BRIEF DESCRIPTION OF THE DRAWINGS

The subject matter that is regarded as the invention is particularly pointed out and distinctly claimed in the claims at the conclusion of the specification. The foregoing and other objects, features and advantages of the invention will be apparent from the following detailed description taken in conjunction with the accompanying drawings.

FIG. 1 is a diagram showing an exemplary and non limiting secure LAN of the current invention

FIG. 2 is a typical flow diagram of the secure and authenticated DHCP operation

FIG. 3 is a typical flow diagram of the secure and authenticated ARP operation

FIG. 4 is a typical mutual authentication process sequence for both DHCP and ARP processes

DETAILED DESCRIPTION OF THE INVENTION

The method enables prevention of attacks on the network using layer-2 to layer-4 internet protocols. A secure local area network (LAN) is established having a secure peer group (SPG) of member entities with each member entity having its media access control (MAC) address locked to its own identity. A secure server within the LAN is configured as administrative and dynamic host configuration protocol (DHCP) server enabled to issue IP addresses. When using DHCP, address resolution protocol (ARP), and reverse address resolution protocol (RARP), the identity of the requesting entity is verified and entity is confirmed as legitimate. Data sent during transactions is encrypted using the public key of the receiving entity. These steps enable verified and secure establishment of IP to MAC binding during DHCP and ARP, and an enabler for secure connectivity between members of the SPG for eliminating attacks on the secure LAN.

A method implemented at various nodes of a network to prevent or limit attacks on the network that include attacks over layer-2 to layer-4 is disclosed. As a first step in the process a SPG is established. For this each member entity of the SPG is given a unique identification that is backed by having the entity's identity locked to its MAC address. This locking of the identity of each entity to its MAC address and establishment of the SPG within a LAN is described in the co-applied for, provisional patent application No. 61/195,095, “A Secure Peer Group Network and Method Thereof by Locking a MAC Address to an identity of an Entity at Physical Layer”, assigned to common assignee, and which is incorporated herein by reference for all that it contains. During the establishment of the SPG, the identity of an entity is defined by use of, e.g., at least a public key of that entity. This public key is one from a pair of public and private keys generated using the public key infrastructure (PKI).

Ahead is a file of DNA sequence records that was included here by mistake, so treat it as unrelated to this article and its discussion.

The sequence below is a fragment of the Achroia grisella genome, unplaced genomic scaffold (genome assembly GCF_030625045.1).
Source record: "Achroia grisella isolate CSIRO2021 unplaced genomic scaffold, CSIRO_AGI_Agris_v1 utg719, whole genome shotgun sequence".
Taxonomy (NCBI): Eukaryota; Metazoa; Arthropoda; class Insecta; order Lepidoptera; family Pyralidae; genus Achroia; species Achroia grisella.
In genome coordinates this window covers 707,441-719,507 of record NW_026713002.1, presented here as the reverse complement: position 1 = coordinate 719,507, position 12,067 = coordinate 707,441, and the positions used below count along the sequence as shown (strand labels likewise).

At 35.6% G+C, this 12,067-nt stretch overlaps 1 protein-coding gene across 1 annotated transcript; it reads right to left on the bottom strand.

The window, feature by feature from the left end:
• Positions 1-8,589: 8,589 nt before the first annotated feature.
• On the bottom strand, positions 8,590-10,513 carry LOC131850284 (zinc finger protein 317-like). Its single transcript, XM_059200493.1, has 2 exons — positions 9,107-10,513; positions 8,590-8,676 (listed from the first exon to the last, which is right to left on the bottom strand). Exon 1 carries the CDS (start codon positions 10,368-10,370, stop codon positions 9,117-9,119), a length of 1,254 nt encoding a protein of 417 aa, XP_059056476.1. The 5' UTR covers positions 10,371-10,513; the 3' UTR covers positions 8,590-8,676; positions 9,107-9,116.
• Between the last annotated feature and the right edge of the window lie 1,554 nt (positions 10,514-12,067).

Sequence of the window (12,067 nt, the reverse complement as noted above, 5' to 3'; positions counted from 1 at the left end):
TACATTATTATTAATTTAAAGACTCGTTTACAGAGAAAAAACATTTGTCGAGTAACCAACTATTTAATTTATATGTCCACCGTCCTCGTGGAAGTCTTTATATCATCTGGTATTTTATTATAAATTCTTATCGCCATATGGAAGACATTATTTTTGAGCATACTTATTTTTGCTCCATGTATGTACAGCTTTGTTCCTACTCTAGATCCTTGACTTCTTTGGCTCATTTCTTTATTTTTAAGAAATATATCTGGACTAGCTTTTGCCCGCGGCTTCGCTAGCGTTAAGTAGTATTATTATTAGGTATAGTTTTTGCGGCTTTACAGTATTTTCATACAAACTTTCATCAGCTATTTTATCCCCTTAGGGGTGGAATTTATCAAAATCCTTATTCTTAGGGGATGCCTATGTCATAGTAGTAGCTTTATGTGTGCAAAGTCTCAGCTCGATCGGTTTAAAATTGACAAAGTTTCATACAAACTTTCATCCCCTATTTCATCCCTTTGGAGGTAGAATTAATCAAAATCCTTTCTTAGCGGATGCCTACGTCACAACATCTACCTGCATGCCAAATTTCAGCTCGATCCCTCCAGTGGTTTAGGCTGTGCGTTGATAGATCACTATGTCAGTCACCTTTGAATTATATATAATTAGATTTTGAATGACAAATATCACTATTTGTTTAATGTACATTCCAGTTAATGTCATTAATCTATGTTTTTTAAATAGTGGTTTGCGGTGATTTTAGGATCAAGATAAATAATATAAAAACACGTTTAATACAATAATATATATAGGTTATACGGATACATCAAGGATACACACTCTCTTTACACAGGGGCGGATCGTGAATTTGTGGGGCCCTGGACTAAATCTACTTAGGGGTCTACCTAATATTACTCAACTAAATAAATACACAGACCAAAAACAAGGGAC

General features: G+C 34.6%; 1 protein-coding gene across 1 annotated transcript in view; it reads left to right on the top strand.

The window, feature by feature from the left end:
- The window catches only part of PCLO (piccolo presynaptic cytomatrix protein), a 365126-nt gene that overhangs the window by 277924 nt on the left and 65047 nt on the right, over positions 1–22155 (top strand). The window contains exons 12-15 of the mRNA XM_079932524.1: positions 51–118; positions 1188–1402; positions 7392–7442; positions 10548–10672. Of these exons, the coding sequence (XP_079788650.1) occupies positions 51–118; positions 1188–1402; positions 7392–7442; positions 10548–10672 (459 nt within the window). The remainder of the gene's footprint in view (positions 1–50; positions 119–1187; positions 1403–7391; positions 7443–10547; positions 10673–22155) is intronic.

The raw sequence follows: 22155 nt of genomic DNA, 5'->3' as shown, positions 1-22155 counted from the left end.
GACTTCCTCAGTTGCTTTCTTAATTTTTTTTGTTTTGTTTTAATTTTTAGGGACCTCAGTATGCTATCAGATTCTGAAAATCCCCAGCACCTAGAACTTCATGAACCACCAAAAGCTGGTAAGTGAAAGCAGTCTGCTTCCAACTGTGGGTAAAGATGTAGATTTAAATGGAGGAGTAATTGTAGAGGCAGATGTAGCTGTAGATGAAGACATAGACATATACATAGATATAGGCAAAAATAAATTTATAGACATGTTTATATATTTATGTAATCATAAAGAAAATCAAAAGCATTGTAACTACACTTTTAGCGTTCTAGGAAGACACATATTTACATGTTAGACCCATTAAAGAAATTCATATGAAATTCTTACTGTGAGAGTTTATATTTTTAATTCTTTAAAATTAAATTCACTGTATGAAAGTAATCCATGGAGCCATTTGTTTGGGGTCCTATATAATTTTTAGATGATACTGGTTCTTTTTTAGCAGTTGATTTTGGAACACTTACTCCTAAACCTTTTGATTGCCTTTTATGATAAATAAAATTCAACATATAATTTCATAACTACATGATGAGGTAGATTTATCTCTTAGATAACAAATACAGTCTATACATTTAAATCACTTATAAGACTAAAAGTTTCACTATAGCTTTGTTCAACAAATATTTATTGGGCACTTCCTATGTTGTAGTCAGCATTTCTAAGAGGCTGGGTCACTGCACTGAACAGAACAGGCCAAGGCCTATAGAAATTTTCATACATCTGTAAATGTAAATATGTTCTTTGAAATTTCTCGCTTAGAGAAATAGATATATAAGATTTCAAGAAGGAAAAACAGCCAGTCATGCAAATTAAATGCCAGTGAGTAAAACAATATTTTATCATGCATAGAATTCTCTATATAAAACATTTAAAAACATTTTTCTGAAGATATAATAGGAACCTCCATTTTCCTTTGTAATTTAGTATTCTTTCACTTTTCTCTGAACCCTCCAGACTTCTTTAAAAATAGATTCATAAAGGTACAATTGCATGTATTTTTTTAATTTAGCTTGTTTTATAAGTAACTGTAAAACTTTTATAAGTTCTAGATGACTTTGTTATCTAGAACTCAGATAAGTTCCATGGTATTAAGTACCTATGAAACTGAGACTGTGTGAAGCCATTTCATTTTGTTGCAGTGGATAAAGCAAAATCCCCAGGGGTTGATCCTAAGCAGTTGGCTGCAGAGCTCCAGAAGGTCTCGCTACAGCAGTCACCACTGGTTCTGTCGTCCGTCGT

FIG. 1 shows an exemplary and non-limiting network 100 that includes a local area network. In order to configure the LAN 111, a secure administrative server 150, also referred to herein as a secure server, which is also a secure dynamic host configuration protocol (DHCP) server, is provided with the security and group policies for a peer group. The entities 105, e.g., 105a to 105c, are connected by wire and entities 106, e.g., 106a to 106c, are connected by wireless to switch 104. Entities 115, e.g., 115a to 115c, are connected by wire and the entities 116, e.g., 116a to 116c, are connected by wireless to switch 114. The two switches 104 and 114 are part of the LAN 111. The secure server 150 with a storage database 152 is used as the local secure DHCP server for the LAN 111. The LAN 111 is connected to the internet by the router 110. The entities 130, e.g., 130a and 130b, and 140, e.g., 140a and 140b, are connected to the LAN via the router 110 from outside the perimeter of the LAN 111.

In an exemplary and non-limiting implementation of the secure DHCP process for a member entity of the SPG to request and receive an IP address is described. Once the SPG is established and the members are accepted, the secure server 150 provides its root certificate which includes at least its public key to all the members of the SPG.

Before establishing connection, and using network protocols such as DHCP, the secure server 150 and any requesting member entity, e.g., 105a have to verify and authenticate each other. The server is verified using its root certificate. The SPG membership of the requesting entity, e.g., 105a, is verified using its identification, public key and MAC address. The identification and MAC address are checked against the stored identity locked to the MAC address in the secure server's data base 152 for verification. This ensures that the connections are trustworthy and any received data packets are authenticated as being from the member entity, e.g., 105a. Unauthenticated packets may be discarded by the secure server.